Italy in the late 1870s was in a state of transition. Unified in 1861 under the reign of Victor Emmanuel II, Italy’s first king since the sixth century, the newly formed kingdom was struggling to establish a cohesive national identity. Poverty and a lack of available land led to a large-scale emigration movement known as the Italian diaspora. Many of the emigrants were farmers and agricultural workers from the north who were struggling to survive due to overpopulation and enforced subdivisions of land. A considerable number of those who emigrated made their way to the Americas in search of a better life.
One of the emigrants was a Lombard by the name of Francesco (Frank) Qualia from the town of Castellanza, a small village near Milan. At the age of eighteen, he and a group of other displaced farm workers obtained a passport and land grant from King Umberto I to travel to Mexico for the purpose of draining swamp lands and bringing European agricultural practices to the region. Arriving through the port of Galveston, they made their way to Mexico but found that they were unwelcome by the native population and were badly treated. Looking to improve their lot, they migrated north with most setting out for San Antonio.
Frank Qualia’s party, however, decided to follow a route along the railroad in search of arable land on which to farm and raise their families. They soon came to a settlement near the Rio Grande River called San Felipe del Rio where they found plenty of available land and numerous springs and established canals providing ample irrigation.
San Felipe del Rio was a small but rapidly growing community with expectations that the newly established railroad would be a boon for future development. In 1883 the town shortened its name to Del Rio, and in 1885 became the county seat of the newly established Val Verde County. One of the major landowners at that time was a woman named Doña Paula Rivera who operated a large vineyard primarily growing a grape known as Black Spanish or Lenoir. Coming from a winemaking background, Frank Qualia quickly befriended her and leased a part of the land for his own vineyard. He realized that the Lenoir grape was well suited to this particular region and decided to focus his vineyard on its production. Marrying a girl named Maria Franki, the daughter of one of his traveling companions, he purchased the vineyard from Doña Rivera and in 1883 settled down to establish what became the Val Verde Winery we know today.
Frank was a good businessman and under his astute management, the vineyard and winery thrived. By planting row crops between the rows of vines he added the sale of produce to the family’s portfolio. When Prohibition was enacted in 1920, he continued to operate by providing sacramental wine to area missions, and by selling grapes to private individuals, ostensibly for use as table grapes. One can well imagine that the latter led to the production of many a bottle of homemade wine. The Qualia family even has ledger records of doctors prescribing his wines to patients for medicinal purposes, a convenient loophole providing one could find an obliging doctor.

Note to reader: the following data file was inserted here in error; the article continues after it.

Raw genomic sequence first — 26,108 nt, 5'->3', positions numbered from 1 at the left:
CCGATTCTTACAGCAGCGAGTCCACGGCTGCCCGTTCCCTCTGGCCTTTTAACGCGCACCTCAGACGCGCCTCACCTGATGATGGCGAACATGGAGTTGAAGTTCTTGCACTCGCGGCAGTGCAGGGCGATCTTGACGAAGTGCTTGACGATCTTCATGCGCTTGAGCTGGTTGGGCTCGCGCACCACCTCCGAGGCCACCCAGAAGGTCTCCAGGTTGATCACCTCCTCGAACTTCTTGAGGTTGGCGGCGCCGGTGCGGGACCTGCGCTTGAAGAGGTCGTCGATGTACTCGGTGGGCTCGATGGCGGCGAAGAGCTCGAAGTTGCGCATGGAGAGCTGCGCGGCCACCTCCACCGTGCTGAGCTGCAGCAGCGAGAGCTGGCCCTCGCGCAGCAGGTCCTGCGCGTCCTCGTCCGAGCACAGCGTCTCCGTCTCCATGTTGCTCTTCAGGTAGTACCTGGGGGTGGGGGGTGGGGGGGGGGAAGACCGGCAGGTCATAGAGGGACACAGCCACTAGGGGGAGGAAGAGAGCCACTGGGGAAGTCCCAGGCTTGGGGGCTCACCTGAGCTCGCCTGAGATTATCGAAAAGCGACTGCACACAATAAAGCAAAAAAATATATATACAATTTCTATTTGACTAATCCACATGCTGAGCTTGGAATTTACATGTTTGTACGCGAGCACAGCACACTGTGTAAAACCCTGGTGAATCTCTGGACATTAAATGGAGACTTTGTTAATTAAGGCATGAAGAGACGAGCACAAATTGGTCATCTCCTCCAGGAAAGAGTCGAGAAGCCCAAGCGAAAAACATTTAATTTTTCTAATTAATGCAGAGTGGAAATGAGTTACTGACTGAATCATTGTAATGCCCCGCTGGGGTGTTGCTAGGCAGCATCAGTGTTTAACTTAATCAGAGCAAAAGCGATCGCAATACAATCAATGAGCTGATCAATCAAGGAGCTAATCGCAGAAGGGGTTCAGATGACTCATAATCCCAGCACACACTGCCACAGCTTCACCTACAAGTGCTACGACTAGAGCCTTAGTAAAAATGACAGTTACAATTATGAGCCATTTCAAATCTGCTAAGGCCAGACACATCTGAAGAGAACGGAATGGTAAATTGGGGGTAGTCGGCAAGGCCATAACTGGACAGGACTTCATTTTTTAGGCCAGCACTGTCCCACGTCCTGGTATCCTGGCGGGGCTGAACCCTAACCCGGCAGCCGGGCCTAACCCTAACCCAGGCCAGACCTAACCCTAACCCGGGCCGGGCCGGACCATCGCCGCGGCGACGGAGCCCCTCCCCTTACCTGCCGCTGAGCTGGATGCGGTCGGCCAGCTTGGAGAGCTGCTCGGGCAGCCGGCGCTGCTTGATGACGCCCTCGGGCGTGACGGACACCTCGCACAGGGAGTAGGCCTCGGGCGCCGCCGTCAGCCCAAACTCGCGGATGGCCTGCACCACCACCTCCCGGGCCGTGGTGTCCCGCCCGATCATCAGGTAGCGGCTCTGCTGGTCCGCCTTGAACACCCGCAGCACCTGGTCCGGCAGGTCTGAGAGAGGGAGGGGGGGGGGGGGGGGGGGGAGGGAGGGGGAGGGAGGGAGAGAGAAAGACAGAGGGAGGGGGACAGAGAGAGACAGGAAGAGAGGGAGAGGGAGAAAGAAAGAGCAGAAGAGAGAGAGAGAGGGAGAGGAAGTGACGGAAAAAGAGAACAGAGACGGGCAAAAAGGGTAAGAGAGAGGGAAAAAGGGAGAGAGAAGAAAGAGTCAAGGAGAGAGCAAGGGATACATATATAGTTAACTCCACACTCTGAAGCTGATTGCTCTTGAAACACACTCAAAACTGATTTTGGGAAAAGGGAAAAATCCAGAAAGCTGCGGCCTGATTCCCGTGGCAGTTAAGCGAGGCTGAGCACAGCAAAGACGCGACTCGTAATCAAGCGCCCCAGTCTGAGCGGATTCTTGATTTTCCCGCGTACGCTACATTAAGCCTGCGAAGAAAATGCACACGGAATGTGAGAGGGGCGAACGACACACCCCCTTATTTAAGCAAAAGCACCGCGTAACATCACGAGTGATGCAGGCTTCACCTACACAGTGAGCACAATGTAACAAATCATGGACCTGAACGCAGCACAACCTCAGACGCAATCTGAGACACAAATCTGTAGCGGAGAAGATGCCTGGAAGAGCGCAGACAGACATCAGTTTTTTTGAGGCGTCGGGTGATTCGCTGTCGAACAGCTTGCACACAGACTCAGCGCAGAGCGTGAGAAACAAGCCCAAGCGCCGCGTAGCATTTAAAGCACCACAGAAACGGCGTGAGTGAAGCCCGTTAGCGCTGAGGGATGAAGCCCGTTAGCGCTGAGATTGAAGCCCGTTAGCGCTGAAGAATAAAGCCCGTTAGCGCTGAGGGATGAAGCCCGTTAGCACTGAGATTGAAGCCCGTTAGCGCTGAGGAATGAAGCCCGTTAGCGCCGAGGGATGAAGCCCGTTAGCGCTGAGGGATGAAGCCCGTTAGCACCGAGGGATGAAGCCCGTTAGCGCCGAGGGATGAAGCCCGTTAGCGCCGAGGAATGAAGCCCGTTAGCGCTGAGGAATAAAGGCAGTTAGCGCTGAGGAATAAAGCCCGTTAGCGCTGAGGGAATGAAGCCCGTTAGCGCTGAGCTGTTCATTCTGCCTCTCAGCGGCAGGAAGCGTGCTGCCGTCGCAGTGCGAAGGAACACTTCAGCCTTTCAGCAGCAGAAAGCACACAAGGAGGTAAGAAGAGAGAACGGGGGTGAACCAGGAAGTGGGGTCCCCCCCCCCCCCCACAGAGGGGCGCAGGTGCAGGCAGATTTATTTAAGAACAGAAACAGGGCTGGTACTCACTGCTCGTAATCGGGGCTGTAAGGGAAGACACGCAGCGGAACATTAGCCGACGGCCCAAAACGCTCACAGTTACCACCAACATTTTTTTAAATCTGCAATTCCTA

After Frank’s death in 1936, his youngest son, Louis, took over the vineyards, who in turn passed it on to his youngest son, Thomas, in 1973. Today it still operates under this third-generation management and proudly holds the title of the oldest continuously operating winery in the state of Texas. It is easy to see the significant role the Qualia family has served within the Del Rio community. The winery is located on Qualia Drive.
Today Val Verde Winery continues to occupy the original location with twelve acres of vineyard at an elevation of 940’ consisting of mostly calcareous stony clays and clay loam. The vineyard currently grows Lenoir, Blanc du Bois, and Herbemont. The tasting room and production facility are still in the original winery building which has naturally undergone several renovations over the years. Entering the property through the entrance gate, one is immediately struck by the beautiful lawn behind the building which features guest seating and picnic tables overlooking the vineyard. The vineyard is juxtaposed by a row of palm trees in the distance making it a scenic venue for parties or gatherings.
Entering the tasting room by the main entrance door on the side of the building, you will be greeted by a friendly associate who can guide you through selecting a bottle or enjoying a tasting experience. Continuing into the building through an archway, you will enter a small tasting room with walls adorned with photos and memorabilia from the Qualia family history. The tasting room has several tables for guest seating along with antique artifacts from the winery’s past. Continuing through a door at the far end of the room, one can view a row of stainless-steel fermentation vats in the production facility.
Val Verde Winery currently offers the following wines:
- Blanc du Bois
- Muscat Canelli
- Dry Rosé
- San Felipe Sweet Red
- Cabernet Sauvignon
- Don Luis Tawny Port
1883 Wine Club members receive three bottles of wine each fall and spring as well as a 20% discount on all wine bottle sales and free tastings for cardholders and a guest. Club members are also treated to pick-up parties with live music, food, and free tastings.
The year 2023 will mark the 140th anniversary of Val Verde Winery. Frank Qualia would be proud to know that his family continues to carry forward his legacy and can claim the proud title of the oldest continually operating winery in Texas.
For further reading:
- Val Verde Winery website
- Overfelt, Robert C. 1996. Texas State Historical Association – “Val Verde Winery”
- Kane, Russell D. 2012. “The Wineslinger Chronicles – Texas on the Vine”
- Crain, Katherine & Crain, Neil. 2013. “The History of Texas Wine – From Spanish Roots to Rising Star”